A touch of frost: best silver plants for the winter garden
Evergreen silver foliage and seedheads are especially welcome in winter, brightening the garden and providing a frosty touch even in places that never get cold.
But a little goes a long way. Set silver against a dark backdrop or near rich, green, glossy foliage and it will shimmer.
So silver works brilliantly against the plum leaves of heucheras or coprosmas but it doesn't fare so well in pale settings such as against concrete paving, bleached wooden fences or light stone walls where they make no contrast.
The Mediterranean regions are particularly rich in silver treasures whose leaves are covered with a fine fur or thick wax to better hold on to water in summer months.
Many are aromatic, as you'd expect, slightly tender and demand keen drainage.
These plants include the rounded balls of pungent lavenders, curry plant (Helichrysum italicum) and santolina, to the looser forms of woolly Ballota pseudodictamnus, frilly leaved artemisias and shrubby Jerusalem sages – either yellow-flowered Phlomis fruticosa or pink Phlomis italica, both with curious whorls of flower.
These plants all need sunshine and good ventilation and plenty of elbow room to develop their personalities.
A gap in the paving of a wide terrace is an ideal place to let them range freely, or plant them in containers or on a mound of soil with plenty of gravel mixed in.
The furry-leaved sorts such as lavender tend to hate shady places where water from the canopy above is going to drip onto their foliage and cause it to rot.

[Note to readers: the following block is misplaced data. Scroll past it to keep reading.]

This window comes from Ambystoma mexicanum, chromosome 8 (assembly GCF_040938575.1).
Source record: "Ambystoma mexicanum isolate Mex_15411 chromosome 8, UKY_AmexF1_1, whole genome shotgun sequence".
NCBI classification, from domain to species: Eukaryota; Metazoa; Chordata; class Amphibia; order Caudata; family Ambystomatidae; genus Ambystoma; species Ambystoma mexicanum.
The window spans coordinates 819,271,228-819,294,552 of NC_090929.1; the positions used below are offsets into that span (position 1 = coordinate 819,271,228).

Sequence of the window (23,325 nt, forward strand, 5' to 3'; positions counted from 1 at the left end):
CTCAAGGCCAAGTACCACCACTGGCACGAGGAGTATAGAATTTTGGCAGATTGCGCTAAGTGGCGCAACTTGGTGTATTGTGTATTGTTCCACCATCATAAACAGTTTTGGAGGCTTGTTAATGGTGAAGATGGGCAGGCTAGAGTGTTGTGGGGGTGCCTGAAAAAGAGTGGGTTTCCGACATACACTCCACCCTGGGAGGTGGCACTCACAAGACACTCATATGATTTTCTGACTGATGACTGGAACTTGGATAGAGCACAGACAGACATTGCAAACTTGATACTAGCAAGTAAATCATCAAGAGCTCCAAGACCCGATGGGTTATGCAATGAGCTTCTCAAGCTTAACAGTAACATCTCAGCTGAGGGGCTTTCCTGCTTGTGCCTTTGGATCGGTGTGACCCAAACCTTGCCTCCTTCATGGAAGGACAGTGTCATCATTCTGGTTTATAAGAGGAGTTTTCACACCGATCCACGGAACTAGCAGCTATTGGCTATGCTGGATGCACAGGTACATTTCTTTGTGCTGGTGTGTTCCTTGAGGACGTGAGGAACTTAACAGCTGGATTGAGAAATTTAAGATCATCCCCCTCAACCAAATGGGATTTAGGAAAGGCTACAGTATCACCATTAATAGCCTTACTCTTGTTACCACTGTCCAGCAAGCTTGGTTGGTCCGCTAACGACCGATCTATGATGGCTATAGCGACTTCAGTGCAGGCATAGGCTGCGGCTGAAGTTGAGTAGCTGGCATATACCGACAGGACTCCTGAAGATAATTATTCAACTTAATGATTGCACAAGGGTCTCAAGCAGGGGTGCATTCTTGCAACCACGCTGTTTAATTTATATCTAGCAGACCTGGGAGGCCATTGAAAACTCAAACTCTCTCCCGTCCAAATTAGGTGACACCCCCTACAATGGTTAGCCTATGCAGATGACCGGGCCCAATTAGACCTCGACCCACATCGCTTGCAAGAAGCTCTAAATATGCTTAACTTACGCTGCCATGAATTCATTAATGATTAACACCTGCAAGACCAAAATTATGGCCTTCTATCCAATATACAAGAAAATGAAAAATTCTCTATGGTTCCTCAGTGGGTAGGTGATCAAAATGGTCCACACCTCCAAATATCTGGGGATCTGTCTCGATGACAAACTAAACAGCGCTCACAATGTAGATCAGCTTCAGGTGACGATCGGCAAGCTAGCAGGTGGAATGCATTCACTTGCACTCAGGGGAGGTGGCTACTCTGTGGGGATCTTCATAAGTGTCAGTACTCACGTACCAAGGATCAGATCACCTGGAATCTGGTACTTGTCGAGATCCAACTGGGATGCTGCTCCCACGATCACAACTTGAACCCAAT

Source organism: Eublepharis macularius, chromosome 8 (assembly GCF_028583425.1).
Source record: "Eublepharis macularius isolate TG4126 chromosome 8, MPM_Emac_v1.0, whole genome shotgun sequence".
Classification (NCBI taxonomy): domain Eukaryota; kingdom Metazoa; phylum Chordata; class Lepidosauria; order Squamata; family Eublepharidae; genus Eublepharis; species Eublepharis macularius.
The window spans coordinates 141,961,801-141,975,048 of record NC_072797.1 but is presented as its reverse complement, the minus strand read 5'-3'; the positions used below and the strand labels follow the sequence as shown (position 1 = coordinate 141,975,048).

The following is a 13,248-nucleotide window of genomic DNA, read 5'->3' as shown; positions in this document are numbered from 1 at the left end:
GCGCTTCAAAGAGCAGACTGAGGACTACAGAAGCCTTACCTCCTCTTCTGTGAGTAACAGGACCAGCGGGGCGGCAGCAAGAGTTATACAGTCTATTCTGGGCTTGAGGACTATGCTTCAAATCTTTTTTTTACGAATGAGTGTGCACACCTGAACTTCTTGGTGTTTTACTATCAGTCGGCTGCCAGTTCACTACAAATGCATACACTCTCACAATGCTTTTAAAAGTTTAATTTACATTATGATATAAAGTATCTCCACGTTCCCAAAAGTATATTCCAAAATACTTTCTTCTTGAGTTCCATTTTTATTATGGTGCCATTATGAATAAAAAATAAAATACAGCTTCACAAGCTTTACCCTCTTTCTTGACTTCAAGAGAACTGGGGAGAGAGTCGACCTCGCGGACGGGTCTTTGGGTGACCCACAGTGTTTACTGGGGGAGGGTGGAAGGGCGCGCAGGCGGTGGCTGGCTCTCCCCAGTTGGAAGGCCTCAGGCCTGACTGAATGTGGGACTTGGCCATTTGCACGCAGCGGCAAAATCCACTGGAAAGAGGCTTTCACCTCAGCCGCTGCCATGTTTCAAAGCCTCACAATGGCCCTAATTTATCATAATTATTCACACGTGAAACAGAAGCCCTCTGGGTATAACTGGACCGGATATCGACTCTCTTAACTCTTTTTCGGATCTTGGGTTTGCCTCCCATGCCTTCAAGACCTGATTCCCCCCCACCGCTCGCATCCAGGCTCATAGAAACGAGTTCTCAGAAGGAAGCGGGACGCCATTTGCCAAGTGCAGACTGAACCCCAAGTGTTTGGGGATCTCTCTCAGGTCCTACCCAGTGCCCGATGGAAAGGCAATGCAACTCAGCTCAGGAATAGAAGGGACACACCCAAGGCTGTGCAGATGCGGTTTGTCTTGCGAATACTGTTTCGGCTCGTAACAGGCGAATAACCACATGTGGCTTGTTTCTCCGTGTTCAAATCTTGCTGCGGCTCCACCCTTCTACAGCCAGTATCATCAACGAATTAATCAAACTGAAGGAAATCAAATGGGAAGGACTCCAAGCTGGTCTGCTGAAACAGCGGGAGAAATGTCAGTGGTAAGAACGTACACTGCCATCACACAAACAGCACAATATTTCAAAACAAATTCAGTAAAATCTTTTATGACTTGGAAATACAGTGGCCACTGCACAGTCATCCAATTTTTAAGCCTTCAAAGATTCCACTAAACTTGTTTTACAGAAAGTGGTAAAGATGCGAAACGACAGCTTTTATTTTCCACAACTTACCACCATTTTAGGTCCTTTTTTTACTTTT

But the few furry customers bucking this trend include tender Plectranthus argentatus with big, hairy leaves and Helichrysum petiolare, which can be clipped into hedges and mounds.
There are plenty of silvery natives on offer, notably the olearias, cassinias and the Marlborough rock daisy (Pachystegia insignis) but all of these can be tricky in anything less than perfect conditions.
They dislike still, humid weather, for example, and baulk at heavy soils too. So stick to less temperamental prima donnas such as astelias, Hebe albicans or the lower and neater Hebe pimeleoides 'Quicksilver'.
Or investigate the more dramatic brachyglottis family, which, though furry in leaf, seems to tolerate growing under trees. Brachyglottis greyi is the easiest species and 'Sunshine' the best-known hybrid.
But for quirky practicality our common rangiora (Brachyglottis repanda) is hard to beat. Its colloquial name of Bushman's toilet paper makes the plant worth growing just as a talking point!
For less crude drama however, my favourite silver plant has to be a stately import, the giant cardoon (Cynara cardunculus).
Though not technically evergreen, this herbaceous artichoke begins erupting into life in autumn and by late winter it has swollen into a fountain of architectural leaf.
Among the dead stems of winter, this is truly the geyser of the garden.
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- NZ Gardener